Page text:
Bcl-2 and p53 expression in stage I endometrial carcinoma.
Giatromanolaki A., Sivridis E., Koukourakis MI., Harris AL., Gatter KC.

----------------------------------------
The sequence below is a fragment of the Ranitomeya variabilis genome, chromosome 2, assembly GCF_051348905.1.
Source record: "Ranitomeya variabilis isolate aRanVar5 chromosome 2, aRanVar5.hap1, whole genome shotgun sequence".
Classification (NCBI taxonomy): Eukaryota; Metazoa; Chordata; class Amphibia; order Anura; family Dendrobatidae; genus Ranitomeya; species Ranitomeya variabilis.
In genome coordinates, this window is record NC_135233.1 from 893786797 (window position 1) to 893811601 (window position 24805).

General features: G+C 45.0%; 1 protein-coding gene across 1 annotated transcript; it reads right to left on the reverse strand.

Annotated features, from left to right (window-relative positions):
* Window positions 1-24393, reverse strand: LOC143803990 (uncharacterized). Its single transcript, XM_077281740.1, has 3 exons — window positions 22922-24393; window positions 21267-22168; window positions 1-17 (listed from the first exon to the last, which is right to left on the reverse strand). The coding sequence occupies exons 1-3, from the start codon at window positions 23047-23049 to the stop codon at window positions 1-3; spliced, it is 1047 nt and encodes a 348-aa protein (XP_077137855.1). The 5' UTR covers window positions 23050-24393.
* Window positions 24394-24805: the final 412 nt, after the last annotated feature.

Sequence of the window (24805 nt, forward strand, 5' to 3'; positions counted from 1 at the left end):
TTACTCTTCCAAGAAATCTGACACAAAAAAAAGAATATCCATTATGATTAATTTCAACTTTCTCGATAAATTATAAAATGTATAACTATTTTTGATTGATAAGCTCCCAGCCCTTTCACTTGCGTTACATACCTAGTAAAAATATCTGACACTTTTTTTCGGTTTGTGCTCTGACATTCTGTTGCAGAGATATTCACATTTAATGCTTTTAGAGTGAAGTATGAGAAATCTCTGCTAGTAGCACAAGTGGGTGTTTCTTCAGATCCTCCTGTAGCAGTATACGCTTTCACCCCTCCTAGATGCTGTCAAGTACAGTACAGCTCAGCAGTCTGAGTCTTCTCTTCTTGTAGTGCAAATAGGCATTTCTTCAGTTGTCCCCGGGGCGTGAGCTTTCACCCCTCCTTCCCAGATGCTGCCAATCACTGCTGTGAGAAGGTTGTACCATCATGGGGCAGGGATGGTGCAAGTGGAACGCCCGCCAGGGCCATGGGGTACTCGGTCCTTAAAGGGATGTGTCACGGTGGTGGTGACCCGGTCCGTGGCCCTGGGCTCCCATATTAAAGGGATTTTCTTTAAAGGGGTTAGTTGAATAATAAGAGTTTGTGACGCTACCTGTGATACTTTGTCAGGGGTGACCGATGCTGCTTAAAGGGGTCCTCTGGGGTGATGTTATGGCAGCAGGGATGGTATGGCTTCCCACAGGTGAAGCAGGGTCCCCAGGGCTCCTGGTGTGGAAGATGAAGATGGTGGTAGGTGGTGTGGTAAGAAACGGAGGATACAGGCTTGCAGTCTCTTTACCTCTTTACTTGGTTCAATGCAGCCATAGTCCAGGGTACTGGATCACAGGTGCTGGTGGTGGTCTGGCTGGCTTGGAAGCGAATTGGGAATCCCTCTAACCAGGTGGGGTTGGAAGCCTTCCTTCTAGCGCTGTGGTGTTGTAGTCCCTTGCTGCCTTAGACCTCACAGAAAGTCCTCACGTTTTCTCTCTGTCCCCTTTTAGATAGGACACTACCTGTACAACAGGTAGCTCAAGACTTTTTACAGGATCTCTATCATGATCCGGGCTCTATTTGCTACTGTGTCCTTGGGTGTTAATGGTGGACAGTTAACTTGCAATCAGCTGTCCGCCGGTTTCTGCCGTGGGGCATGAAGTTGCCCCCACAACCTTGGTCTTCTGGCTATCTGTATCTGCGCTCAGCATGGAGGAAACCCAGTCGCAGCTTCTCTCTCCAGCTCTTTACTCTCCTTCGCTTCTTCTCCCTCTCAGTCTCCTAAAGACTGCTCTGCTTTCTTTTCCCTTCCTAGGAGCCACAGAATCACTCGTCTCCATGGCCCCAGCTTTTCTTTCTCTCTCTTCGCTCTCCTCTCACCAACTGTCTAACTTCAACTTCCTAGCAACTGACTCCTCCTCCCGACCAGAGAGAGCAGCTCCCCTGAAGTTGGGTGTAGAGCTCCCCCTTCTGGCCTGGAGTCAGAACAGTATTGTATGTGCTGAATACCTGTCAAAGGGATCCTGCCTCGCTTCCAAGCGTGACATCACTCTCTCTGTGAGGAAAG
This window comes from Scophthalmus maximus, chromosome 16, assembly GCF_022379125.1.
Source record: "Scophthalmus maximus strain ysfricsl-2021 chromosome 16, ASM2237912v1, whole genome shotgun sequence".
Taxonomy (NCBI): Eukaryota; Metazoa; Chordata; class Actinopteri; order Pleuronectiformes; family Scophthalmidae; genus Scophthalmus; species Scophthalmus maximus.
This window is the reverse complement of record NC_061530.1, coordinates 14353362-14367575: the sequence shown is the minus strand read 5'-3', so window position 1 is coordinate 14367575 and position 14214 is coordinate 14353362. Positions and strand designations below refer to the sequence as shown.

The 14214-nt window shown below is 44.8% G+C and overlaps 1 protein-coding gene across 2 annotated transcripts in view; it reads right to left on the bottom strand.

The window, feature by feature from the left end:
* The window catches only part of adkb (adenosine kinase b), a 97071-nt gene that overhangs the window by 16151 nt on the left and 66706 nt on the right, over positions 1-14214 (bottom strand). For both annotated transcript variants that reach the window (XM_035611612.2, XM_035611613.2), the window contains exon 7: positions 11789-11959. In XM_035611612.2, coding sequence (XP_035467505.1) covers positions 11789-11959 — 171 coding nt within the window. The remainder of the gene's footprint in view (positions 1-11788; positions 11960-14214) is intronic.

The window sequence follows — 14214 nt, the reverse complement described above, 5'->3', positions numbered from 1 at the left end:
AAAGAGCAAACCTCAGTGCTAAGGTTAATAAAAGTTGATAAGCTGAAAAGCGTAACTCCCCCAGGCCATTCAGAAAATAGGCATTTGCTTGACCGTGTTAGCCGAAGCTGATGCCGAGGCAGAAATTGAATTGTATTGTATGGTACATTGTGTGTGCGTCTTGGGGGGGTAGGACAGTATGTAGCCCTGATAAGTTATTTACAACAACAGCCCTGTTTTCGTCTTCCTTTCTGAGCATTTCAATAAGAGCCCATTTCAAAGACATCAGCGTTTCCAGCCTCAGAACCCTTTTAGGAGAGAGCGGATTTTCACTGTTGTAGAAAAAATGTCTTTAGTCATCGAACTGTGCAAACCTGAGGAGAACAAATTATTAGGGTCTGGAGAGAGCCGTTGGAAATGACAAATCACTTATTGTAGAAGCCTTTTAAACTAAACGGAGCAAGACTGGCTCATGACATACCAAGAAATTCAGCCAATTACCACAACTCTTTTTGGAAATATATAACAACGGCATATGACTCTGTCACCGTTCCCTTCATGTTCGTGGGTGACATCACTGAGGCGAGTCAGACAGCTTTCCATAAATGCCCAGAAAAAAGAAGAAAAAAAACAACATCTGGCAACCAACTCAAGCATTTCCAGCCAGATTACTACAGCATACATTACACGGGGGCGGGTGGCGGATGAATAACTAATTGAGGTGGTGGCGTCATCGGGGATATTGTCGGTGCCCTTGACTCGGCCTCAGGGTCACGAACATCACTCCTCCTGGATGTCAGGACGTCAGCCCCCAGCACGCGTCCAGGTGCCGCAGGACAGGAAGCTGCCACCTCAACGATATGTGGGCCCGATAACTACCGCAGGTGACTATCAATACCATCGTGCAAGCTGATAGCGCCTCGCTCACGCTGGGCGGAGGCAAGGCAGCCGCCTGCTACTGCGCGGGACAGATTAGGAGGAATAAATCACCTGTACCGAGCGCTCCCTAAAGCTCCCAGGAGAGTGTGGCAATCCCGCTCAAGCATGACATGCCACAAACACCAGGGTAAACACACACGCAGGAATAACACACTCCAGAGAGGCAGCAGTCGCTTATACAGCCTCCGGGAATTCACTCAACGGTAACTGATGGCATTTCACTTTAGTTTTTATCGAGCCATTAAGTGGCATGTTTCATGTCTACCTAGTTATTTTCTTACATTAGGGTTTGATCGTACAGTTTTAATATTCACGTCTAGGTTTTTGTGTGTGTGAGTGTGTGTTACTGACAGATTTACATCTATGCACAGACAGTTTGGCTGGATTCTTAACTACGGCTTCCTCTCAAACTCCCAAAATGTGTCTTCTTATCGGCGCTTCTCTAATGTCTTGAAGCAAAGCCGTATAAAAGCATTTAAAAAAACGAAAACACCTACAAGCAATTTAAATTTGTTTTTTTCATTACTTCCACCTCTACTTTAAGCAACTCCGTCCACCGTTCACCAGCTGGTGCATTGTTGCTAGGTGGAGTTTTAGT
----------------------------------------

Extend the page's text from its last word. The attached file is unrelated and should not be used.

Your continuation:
The role of p53 and bcl-2 apoptosis related proteins in the pathogenesis of endometrial cancer remains unclear. We immunohistochemically examined 133 surgically removed tumour specimens from patients with stage I endometrial cancer for p53 oncoprotein nuclear expression and bcl-2 cytoplasmic reactivity. 114/133 (86%) cases were of the endometrioid histological sub-type. A cut-off point of 10% of cells with strong reactivity was used for positivity. Positive p53 expression was observed in 12/133 (9%) and positive bcl-2 in 40/133 (30%) cases. p53 expression was not related to bcl-2 expression. No association of p53 and bcl-2 with depth of myometrial invasion, vascular invasion or histological grade was observed. However, continuous variable analysis revealed a trend of low grade cases to have a higher percentage of bcl-2 positive cells (16.3 + 27% vs. 7.8 + 16%; p = 0.09, unpaired two tailed t-test). Interestingly, a statistically significant association of p53 positivity with age was also observed (p = 0.03). A strong association of high grade with depth of myometrial invasion (p = 0.006) and vascular invasion (p = 0.0001) was also noticed. In addition, the presence of adenomyosis was also associated with low grade (p = 0.01) and absence of vascular invasion (p = 0.02). We conclude that although loss of bcl-2 protein expression and p53 mutant protein nuclear accumulation are early events in the endometrial cancer progression, histological grade and vascular invasion remain the most important factors defining local invasive behaviour of endometrial cancer.